My whole point to the DV/DVCAM/DVCPRO part was not that they are the same formats but the fact that there are different SD formats out there that do not work with everything else. Eventually we got decks that could at least playback other formats but it took a little time until those came out. I'm sure in a few years we will start to see decks that can encode/decode any type of HDV. I do agree that having everything under the same name does make it confusing and perhaps they should just change the name for each type of HDV but by no means does it make my life any more complex. While I would love to have a deck to play 24f Canon HDV I will not whine about it any longer if I do choose to go with the Canon.
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Old November 11th, 2005, 02:42 PM   #29
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Quote:
Originally Posted by Thomas Smet
I doubt anybody is really handing off HDCAM tapes or DVCPRO HD tapes to their clients.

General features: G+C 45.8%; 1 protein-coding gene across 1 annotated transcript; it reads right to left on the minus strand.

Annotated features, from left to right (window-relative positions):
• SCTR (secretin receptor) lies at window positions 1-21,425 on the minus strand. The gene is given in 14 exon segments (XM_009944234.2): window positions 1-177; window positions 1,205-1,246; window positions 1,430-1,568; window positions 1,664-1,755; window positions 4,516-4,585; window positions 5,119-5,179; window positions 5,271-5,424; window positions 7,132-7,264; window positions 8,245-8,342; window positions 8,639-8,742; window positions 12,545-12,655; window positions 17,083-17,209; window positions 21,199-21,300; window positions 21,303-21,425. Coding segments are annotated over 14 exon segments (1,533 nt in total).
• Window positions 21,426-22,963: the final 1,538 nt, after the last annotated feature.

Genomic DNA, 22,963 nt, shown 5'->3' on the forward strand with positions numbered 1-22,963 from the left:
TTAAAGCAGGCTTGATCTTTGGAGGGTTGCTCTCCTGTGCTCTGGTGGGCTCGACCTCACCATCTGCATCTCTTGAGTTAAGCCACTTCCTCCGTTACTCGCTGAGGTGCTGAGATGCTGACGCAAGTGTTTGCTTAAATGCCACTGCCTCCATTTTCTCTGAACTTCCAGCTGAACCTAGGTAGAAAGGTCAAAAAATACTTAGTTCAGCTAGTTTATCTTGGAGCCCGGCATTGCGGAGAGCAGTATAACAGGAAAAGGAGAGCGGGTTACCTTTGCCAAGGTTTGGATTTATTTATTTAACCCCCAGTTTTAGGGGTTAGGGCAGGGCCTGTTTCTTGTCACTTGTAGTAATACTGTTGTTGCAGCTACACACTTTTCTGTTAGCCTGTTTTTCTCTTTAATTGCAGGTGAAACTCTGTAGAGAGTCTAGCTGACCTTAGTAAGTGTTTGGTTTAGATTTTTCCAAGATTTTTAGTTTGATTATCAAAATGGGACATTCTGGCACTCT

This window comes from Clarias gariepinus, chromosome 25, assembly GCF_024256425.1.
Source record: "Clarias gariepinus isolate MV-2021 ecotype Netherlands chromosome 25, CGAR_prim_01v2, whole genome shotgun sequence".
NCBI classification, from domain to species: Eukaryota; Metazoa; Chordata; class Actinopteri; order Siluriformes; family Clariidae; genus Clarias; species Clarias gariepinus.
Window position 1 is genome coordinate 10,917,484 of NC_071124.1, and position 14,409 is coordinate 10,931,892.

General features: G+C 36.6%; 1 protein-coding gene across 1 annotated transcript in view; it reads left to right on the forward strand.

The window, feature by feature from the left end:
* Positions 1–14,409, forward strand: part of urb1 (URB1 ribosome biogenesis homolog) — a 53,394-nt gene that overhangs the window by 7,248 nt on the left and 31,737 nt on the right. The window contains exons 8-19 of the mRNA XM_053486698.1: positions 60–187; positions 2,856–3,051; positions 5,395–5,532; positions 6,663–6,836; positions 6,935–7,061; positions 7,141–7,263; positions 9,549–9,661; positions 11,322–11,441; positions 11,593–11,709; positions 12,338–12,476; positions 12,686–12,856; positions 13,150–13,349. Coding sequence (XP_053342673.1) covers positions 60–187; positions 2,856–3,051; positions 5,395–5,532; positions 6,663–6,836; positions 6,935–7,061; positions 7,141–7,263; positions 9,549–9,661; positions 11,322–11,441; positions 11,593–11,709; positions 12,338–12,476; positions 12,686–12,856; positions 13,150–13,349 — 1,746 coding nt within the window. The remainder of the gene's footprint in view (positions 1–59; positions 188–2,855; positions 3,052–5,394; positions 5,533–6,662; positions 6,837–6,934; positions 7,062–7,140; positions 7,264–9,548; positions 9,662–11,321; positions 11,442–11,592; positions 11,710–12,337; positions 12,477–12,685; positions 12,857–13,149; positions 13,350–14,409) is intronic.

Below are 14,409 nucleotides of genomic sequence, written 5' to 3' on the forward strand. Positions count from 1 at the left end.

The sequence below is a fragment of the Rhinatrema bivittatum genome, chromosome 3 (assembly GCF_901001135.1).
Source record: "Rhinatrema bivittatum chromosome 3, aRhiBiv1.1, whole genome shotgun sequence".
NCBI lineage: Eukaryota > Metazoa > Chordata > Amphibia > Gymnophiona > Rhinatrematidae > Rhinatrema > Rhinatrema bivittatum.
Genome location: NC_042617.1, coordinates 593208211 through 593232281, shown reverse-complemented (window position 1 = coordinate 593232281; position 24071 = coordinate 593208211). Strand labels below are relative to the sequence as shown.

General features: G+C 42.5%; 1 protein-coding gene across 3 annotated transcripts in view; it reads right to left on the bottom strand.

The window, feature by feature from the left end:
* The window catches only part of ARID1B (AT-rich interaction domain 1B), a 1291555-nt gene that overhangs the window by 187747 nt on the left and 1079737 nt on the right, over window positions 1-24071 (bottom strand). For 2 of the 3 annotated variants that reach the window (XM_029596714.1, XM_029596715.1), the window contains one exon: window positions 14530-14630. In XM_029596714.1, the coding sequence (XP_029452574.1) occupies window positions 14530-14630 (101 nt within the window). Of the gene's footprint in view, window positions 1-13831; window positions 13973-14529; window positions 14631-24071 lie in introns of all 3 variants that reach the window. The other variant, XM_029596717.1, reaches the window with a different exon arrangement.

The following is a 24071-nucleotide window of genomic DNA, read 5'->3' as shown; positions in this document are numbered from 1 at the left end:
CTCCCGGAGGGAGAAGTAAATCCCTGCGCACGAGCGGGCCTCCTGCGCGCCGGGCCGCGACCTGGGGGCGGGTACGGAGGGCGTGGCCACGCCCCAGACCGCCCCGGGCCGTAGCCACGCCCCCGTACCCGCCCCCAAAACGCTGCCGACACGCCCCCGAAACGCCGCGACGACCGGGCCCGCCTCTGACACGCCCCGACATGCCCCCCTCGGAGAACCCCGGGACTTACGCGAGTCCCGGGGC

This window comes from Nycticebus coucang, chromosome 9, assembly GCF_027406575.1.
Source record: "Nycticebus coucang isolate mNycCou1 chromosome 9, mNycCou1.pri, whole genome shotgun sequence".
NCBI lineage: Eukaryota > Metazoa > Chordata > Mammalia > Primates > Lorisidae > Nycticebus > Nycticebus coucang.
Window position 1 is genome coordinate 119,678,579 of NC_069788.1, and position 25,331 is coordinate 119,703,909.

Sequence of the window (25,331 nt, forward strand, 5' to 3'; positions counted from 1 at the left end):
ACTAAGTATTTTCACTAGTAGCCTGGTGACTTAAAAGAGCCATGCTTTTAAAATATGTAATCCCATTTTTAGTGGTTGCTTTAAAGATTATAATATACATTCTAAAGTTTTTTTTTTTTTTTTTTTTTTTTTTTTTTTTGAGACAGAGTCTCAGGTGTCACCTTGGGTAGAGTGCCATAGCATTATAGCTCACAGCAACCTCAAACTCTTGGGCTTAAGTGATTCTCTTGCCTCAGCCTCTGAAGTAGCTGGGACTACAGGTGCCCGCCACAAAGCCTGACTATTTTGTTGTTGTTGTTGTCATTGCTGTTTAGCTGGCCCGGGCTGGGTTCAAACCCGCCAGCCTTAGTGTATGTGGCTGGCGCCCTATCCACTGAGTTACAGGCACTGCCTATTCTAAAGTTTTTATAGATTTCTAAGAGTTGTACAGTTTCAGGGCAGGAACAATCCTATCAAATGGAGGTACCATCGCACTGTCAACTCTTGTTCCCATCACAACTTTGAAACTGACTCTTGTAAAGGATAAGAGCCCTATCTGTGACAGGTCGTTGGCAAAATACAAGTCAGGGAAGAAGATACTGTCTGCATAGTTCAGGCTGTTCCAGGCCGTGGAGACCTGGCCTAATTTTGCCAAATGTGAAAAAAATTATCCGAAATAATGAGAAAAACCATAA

Actually I've had to do both.
Usually I get downconverts made for the client as well, so they get DVCProHD masters and DVCPro or DVCam downconverts.


Quote:
the same could be done with the Canon as well. Shoot with a Firestore and quickly transfer to a cheap hard drive and hand it off to the client.
Of course now you're losing what many see as the best thing about that camera, the ability to shoot on low cost tapes and shoot longform projects.

Besides, it's not a very cost effective solution.
Handing off a Hard Drive is one thing when you're comparing the cost of Hard Drives to DVCProHD tape. When comparing the cost of DV tapes to Hard Drives it isn't quite so affordable to just hand out drives.
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Old November 11th, 2005, 03:50 PM   #30
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Handing off a Hard Drive is one thing when you're comparing the cost of Hard Drives to DVCProHD tape. When comparing the cost of DV tapes to Hard Drives it isn't quite so affordable to just hand out drives.
Pricewatch lists 80GB hard drives starting at $44 including shipping, or a little over $7 per hour of HDV capacity. If people are prepared to transfer all their video data on hard drives or recordable discs for the HVX200, how is that any different than doing the same thing with any HDV camera? Problem solved: stop using tapes for transferring data!